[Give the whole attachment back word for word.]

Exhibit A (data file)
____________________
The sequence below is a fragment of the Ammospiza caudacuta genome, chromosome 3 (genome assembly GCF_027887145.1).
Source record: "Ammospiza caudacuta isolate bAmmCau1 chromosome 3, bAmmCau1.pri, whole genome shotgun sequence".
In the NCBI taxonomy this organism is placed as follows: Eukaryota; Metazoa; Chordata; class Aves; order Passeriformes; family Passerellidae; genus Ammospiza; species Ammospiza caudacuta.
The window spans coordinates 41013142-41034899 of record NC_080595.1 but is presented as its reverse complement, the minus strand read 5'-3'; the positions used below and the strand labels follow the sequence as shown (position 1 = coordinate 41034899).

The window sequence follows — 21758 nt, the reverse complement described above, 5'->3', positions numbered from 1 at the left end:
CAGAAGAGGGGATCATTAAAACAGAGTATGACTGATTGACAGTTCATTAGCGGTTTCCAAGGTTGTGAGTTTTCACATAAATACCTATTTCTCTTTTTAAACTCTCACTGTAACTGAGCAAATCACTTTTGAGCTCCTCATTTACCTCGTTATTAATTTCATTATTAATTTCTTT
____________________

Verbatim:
The sequence below is a fragment of the Ammospiza caudacuta genome, chromosome 3 (genome assembly GCF_027887145.1).
Source record: "Ammospiza caudacuta isolate bAmmCau1 chromosome 3, bAmmCau1.pri, whole genome shotgun sequence".
In the NCBI taxonomy this organism is placed as follows: Eukaryota; Metazoa; Chordata; class Aves; order Passeriformes; family Passerellidae; genus Ammospiza; species Ammospiza caudacuta.
The window spans coordinates 41013142-41034899 of record NC_080595.1 but is presented as its reverse complement, the minus strand read 5'-3'; the positions used below and the strand labels follow the sequence as shown (position 1 = coordinate 41034899).

The window sequence follows — 21758 nt, the reverse complement described above, 5'->3', positions numbered from 1 at the left end:
CAGAAGAGGGGATCATTAAAACAGAGTATGACTGATTGACAGTTCATTAGCGGTTTCCAAGGTTGTGAGTTTTCACATAAATACCTATTTCTCTTTTTAAACTCTCACTGTAACTGAGCAAATCACTTTTGAGCTCCTCATTTACCTCGTTATTAATTTCATTATTAATTTCTTT